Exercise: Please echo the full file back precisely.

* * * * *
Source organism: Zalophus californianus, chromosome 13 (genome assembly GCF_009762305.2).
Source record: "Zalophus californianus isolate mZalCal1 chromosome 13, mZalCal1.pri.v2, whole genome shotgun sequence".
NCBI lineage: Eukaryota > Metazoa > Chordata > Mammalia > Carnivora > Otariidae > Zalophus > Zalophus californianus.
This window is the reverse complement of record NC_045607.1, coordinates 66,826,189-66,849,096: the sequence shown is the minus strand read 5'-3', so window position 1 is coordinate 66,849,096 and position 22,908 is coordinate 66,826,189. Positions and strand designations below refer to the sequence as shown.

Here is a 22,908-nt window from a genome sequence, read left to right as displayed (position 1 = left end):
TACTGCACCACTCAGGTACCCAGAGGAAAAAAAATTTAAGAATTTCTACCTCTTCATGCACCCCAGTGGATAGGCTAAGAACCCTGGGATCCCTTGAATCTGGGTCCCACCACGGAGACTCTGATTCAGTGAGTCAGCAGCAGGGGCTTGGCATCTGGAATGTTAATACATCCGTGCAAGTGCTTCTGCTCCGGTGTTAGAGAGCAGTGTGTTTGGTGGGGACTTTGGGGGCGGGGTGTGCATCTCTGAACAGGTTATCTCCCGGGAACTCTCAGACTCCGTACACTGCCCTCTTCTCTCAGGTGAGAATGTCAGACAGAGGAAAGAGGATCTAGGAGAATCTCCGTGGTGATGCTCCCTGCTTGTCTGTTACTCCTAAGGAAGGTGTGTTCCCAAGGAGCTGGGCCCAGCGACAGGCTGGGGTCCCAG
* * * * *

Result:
Source organism: Zalophus californianus, chromosome 13 (genome assembly GCF_009762305.2).
Source record: "Zalophus californianus isolate mZalCal1 chromosome 13, mZalCal1.pri.v2, whole genome shotgun sequence".
NCBI lineage: Eukaryota > Metazoa > Chordata > Mammalia > Carnivora > Otariidae > Zalophus > Zalophus californianus.
This window is the reverse complement of record NC_045607.1, coordinates 66,826,189-66,849,096: the sequence shown is the minus strand read 5'-3', so window position 1 is coordinate 66,849,096 and position 22,908 is coordinate 66,826,189. Positions and strand designations below refer to the sequence as shown.

Here is a 22,908-nt window from a genome sequence, read left to right as displayed (position 1 = left end):
TACTGCACCACTCAGGTACCCAGAGGAAAAAAAATTTAAGAATTTCTACCTCTTCATGCACCCCAGTGGATAGGCTAAGAACCCTGGGATCCCTTGAATCTGGGTCCCACCACGGAGACTCTGATTCAGTGAGTCAGCAGCAGGGGCTTGGCATCTGGAATGTTAATACATCCGTGCAAGTGCTTCTGCTCCGGTGTTAGAGAGCAGTGTGTTTGGTGGGGACTTTGGGGGCGGGGTGTGCATCTCTGAACAGGTTATCTCCCGGGAACTCTCAGACTCCGTACACTGCCCTCTTCTCTCAGGTGAGAATGTCAGACAGAGGAAAGAGGATCTAGGAGAATCTCCGTGGTGATGCTCCCTGCTTGTCTGTTACTCCTAAGGAAGGTGTGTTCCCAAGGAGCTGGGCCCAGCGACAGGCTGGGGTCCCAG